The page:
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Methodological optimisation of thymocyte isolation and cryopreservation of human thymus samples


  • Hagen, Ruth R.
  • Xu, Calvin
  • Koay, Hui-Fern
  • Konstantinov, Igor E.
  • Berzins, Stuart P.
  • Kedzierska, Katherine
  • van de Sandt, Carolien E.


Journal of Immunological Methods, Volume 528, 2024-05-31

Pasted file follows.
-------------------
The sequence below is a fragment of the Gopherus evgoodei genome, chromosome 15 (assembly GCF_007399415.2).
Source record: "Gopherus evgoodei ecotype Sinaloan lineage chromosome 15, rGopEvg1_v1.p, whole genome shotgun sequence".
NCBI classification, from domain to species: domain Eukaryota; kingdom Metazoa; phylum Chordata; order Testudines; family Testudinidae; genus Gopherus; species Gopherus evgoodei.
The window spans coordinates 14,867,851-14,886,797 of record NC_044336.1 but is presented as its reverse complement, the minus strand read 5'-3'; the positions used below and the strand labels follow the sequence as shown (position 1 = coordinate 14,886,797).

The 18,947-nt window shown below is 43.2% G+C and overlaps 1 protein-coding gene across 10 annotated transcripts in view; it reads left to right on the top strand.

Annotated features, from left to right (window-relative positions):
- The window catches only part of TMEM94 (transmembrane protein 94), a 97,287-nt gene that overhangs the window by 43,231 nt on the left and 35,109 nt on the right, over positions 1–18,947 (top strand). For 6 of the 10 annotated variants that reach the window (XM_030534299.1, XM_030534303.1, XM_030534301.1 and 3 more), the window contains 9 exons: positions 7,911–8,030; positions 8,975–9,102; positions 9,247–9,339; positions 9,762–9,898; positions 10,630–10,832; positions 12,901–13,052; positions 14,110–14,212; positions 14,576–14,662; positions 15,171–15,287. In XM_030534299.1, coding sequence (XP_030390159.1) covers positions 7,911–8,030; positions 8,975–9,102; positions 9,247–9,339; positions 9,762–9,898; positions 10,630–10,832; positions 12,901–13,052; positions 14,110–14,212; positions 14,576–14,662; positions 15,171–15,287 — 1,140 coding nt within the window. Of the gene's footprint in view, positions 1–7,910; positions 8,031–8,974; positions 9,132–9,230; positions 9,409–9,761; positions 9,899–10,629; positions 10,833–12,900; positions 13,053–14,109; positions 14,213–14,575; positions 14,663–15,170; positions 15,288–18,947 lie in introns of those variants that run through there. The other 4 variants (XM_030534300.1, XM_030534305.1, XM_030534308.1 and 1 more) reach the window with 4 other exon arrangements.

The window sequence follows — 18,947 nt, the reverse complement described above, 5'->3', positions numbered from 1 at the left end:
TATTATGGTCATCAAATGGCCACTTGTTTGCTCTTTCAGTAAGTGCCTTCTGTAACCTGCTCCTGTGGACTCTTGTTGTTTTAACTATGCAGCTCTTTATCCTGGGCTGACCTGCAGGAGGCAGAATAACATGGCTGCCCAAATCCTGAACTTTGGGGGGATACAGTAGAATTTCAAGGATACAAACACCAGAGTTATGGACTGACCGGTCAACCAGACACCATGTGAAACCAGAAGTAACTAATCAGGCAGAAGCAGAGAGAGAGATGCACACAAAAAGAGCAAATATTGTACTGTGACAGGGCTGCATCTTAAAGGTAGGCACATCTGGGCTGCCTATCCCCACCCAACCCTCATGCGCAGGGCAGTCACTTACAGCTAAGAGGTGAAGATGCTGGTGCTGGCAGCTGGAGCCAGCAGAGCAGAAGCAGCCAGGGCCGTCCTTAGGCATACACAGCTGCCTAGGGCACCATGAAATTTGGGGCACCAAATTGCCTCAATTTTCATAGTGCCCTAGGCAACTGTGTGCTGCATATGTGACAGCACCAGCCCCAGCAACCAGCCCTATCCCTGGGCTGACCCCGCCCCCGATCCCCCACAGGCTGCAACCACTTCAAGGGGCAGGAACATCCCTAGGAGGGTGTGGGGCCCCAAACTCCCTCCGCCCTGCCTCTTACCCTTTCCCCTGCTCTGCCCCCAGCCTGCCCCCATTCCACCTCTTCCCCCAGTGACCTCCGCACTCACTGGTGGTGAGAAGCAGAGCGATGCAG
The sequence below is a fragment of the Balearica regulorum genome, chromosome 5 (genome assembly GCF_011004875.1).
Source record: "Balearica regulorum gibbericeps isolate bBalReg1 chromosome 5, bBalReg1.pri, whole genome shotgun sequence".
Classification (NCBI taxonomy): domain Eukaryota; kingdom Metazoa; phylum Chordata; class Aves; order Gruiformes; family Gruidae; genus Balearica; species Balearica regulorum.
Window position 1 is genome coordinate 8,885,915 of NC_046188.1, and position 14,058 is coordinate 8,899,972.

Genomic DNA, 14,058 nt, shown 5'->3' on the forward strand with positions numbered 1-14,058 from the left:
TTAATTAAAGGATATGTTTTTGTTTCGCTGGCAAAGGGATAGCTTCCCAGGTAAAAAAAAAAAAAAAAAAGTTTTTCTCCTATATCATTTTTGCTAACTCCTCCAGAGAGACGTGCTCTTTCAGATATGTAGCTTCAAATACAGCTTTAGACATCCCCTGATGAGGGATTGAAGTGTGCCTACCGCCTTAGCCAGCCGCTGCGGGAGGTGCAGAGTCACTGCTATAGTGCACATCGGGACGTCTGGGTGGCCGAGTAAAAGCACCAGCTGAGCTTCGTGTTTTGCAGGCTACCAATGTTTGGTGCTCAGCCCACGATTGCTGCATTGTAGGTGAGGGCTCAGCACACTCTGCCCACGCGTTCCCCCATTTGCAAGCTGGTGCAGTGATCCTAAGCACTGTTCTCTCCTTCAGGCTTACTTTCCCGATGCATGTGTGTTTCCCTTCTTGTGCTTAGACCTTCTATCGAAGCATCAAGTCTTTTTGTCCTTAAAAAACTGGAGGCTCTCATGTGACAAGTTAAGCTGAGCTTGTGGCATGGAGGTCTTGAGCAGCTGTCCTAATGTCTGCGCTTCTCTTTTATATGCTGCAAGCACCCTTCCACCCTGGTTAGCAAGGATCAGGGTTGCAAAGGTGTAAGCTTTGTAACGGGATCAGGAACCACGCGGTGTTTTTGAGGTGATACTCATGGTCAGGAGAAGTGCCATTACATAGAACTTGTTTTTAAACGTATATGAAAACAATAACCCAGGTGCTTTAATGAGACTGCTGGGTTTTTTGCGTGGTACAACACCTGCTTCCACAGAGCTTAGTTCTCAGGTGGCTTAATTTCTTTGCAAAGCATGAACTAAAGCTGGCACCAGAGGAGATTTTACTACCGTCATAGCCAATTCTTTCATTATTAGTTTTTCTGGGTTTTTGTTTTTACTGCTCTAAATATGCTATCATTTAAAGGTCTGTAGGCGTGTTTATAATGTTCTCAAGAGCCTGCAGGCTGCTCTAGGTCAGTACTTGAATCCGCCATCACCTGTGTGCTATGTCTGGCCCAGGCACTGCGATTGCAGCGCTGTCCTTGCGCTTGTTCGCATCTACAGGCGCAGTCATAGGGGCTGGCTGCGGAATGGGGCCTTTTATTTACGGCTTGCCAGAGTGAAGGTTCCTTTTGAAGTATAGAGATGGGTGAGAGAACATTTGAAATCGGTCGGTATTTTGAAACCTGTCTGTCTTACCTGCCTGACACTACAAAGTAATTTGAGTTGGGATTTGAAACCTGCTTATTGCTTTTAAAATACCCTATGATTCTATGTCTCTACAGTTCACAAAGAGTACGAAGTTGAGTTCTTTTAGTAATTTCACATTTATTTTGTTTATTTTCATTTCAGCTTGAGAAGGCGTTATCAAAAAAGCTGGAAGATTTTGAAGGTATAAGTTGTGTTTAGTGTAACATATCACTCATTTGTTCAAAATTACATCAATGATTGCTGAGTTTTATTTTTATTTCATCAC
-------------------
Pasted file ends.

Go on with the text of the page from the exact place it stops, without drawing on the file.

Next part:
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Premature lymphocytes develop into non-autoreactive, mature naïve CD4+ or CD8+ T cells in the thymus before entering the circulation. However, in-depth characterization of human thymocyte development remains challenging due to limited availability of human thymus samples and the fragile nature of thymocyte populations. Thymocytes often do not survive cryopreservation and thawing procedures, especially the fragile CD4+CD8+ double positive population. It is generally recommended to use fresh human thymus tissue on the day of excision to avoid any biases in thymocyte composition. This hampers the possibility to perform multiple experiments on the same thymus sample. To establish how the thymocyte viability and composition can be maintained, we compared two thymocyte isolation methods used for human and/or mice thymi, three cryopreservation methods in combination with our most gentle thawing technique. Based on our findings we established that fresh human thymi remain viable in cold storage for up to two days post-surgery without compromising thymocyte composition. Thymocytes can be cryopreserved if required, although the CD4+CD8+ double positive populations may be reduced. Our study provides thoroughly optimized methods to study human thymocyte development over a considerable time-frame post-surgery.